Of the 60 or so species that comprise the juniper family, it's the berries of the common juniper (Juniperus communis) that are used as a medicine, spice and source of essential oil. The plant is a coniferous, evergreen shrub, or small tree, growing up to 6m, with reddish twigs and blueish-green, needle-like leaves.
Native to northern Europe, south-west Asia and North America, it grows at the edges of woodland, on heath, moorland and mountain slopes. The greenish-yellow 'flowers' (tiny cones) appear in early summer and develop into small 'berries' that take two to three years to ripen from green to blue and then to black. The whole plant emits a strong balsamic, pine-like aroma.
Juniper is an important medicinal plant that has been employed for thousands of years. Remains of the berries have been sound in prehistoric dwelling sites in the Swiss lakes. The ancient Greeks burned juniper as a fumigant to combat epidemics (including the plague) and the Tibetans and native Americans revered it as a sacred incense.
In the Middle Ages, juniper was believed to ward off demons, disease and venomous creatures and it was commonly placed next to cottage doors as a protection against 'the evil eye' and to keep snakes away. During the 19th century, the berries were burned in French hospitals to prevent the spread of smallpox. And in Switzerland juniper branches were smouldered over the fuel in schoolrooms to fumigate them when it was too cold to open windows.
In the 17th century, a Dutch physician Dr Sylvius, made a 'blood-purifying' concoction of twice-distilled, grain alcohol and juniper berries and called it 'jenever'. This Dutch gin was popular with English soldiers occupying Holland at the time, and they brought the recipe back home, where - in English gin - the perfumed juniper flavour became even more pronounced.
Juniper is also used to flavour other liqueurs and soft drinks. In the kitchen, the crushed, ripe berries impart a piquant flavour to roasts, casseroles and especially baked or stuffed red cabbage. The berries are particularly suitable for recipes using game.
Scientific analysis of juniper berries reveals that they contain powerful medicinal substances, including organic acids, tannins and a bitter compound known as juniperin. These give juniper strong diuretic, tonic, carminative (relieves flatulence and griping pain in the abdomen) and antiseptic properties. Herbalists use the crushed dried berries in teas for cystitis, diarrhoea, flatulence, gout and rheumatic pain. When chewed, the berries sweeten the breath and help to heal infected gums. And juniper compresses (using juniper tea) are beneficial for infected skin conditions. Both herbalists and aromatherapists recommend steam inhalations of the oil to ease bronchitis, colds and flu. Incidentally, the wood and needles have similar medicinal properties, although they are not as potent as the berries.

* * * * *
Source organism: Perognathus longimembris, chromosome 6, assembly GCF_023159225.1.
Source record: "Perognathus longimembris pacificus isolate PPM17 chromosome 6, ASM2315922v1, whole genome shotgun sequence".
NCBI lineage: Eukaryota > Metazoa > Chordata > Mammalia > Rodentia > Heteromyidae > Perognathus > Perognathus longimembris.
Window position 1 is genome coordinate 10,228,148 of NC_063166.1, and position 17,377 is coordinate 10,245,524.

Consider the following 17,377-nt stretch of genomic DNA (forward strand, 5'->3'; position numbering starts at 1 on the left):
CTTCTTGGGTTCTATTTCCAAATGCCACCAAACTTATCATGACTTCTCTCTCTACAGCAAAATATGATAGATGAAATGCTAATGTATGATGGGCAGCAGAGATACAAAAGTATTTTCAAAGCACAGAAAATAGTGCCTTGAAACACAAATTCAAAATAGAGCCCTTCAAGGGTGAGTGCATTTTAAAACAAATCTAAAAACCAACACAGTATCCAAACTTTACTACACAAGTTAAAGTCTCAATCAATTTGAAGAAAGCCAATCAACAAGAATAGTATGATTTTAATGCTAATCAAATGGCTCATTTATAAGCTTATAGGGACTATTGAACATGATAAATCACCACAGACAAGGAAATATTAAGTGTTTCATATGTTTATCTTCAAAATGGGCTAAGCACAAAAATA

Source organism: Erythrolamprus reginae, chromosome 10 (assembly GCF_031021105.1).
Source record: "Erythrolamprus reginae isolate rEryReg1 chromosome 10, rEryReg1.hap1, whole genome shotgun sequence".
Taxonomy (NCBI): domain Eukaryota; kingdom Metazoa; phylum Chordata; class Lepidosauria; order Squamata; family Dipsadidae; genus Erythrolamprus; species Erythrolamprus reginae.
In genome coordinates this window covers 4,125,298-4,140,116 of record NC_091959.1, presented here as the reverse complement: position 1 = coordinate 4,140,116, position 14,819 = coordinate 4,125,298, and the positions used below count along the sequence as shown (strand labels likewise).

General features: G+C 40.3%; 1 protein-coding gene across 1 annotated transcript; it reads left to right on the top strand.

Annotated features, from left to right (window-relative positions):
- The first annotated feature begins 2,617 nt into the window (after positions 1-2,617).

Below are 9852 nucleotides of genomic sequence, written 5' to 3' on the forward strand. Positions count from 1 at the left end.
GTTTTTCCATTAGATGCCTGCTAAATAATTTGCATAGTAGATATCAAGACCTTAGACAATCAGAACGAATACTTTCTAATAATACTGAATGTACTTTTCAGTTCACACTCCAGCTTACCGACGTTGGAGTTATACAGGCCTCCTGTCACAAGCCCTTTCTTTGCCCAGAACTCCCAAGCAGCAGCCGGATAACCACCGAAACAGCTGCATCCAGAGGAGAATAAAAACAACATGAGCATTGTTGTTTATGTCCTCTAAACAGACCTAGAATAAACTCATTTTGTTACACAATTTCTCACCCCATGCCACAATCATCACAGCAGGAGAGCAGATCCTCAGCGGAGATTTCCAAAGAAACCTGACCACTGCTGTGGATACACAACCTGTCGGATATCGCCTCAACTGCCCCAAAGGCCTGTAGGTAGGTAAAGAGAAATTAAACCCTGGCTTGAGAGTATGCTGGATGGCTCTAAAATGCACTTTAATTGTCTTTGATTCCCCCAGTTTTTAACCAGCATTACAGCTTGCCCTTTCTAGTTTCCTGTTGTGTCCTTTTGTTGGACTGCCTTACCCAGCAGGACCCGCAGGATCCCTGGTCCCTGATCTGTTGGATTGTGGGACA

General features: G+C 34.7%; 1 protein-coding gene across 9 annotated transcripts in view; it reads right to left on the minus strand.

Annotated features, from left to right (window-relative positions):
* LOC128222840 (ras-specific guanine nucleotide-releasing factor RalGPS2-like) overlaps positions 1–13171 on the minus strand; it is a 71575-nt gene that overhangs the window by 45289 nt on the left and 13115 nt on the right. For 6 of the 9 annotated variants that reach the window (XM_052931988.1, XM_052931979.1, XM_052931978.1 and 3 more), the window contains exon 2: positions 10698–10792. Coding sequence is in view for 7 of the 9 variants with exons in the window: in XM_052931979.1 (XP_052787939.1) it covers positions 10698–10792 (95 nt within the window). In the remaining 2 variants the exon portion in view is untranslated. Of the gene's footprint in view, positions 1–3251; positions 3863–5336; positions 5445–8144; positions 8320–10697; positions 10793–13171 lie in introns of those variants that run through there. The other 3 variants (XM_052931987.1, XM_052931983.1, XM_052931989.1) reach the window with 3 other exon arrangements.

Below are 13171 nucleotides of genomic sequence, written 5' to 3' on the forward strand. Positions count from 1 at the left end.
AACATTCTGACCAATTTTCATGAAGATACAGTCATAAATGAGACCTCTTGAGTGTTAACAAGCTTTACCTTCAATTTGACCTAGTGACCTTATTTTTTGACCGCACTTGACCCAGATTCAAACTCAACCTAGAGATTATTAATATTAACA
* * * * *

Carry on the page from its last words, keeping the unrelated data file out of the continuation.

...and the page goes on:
Nature of the Oil
The highest-quality oil is extracted by steam distillation of the berries. It's a virtually colourless liquid with a fresh, woody-balsamic, peppery aroma. Its odour effect is warming and restorative, yet also calming. Juniper is also reputed to be an aphrodisiac.
When buying the essential oil, however, do ensure that the bottle is labelled 'Juniper berry' and not just 'juniper'. The latter is likely to be an inferior oil distilled from either the fermented berries (a by-product of juniper brandy manufacture) or the needles and wood. Such oils have a turpentine-like aroma, totally devoid of the balsamic, peppery notes found in a good juniper oil.
Properties of the Oil
Aromatherapists value juniper berry oil for its detoxifying properties - its ability to promote the elimination of uric acid and other toxic wastes from the system. An accumulation of such wastes worsens gout, rheumatism and arthritis. When used in compresses, baths or massage blends, the oil is valuable for cellulite, fluid retention in PMS and cystitis. Some people find juniper can irritate the skin, so keep to a fairly weak solution to start with.
Juniper berry oil has excellent astringent properties and is used (often combined with cypress, frankincense or geranium) in the treatment of haemorrhoids, either in a sitz bath or as an ingredient in ointments. The oil is also valuable for skin problems such as excessively oily skin and acne. In France, the oil is highly regarded as a tonic, particularly beneficial in convalescence. For this purpose, it's usually diluted in carrier oil and used as a whole-body friction rub.
In view of juniper's ability to detox a congested system, coinciding with its ancient reputation as a shield against demonic influences, many aromatherapists credit the oil with the ability cleanse and disperse on a psychological level too. It is said to help purge us of worry and despondency, and to dispel feelings of being 'invaded' by the emotional demands of others.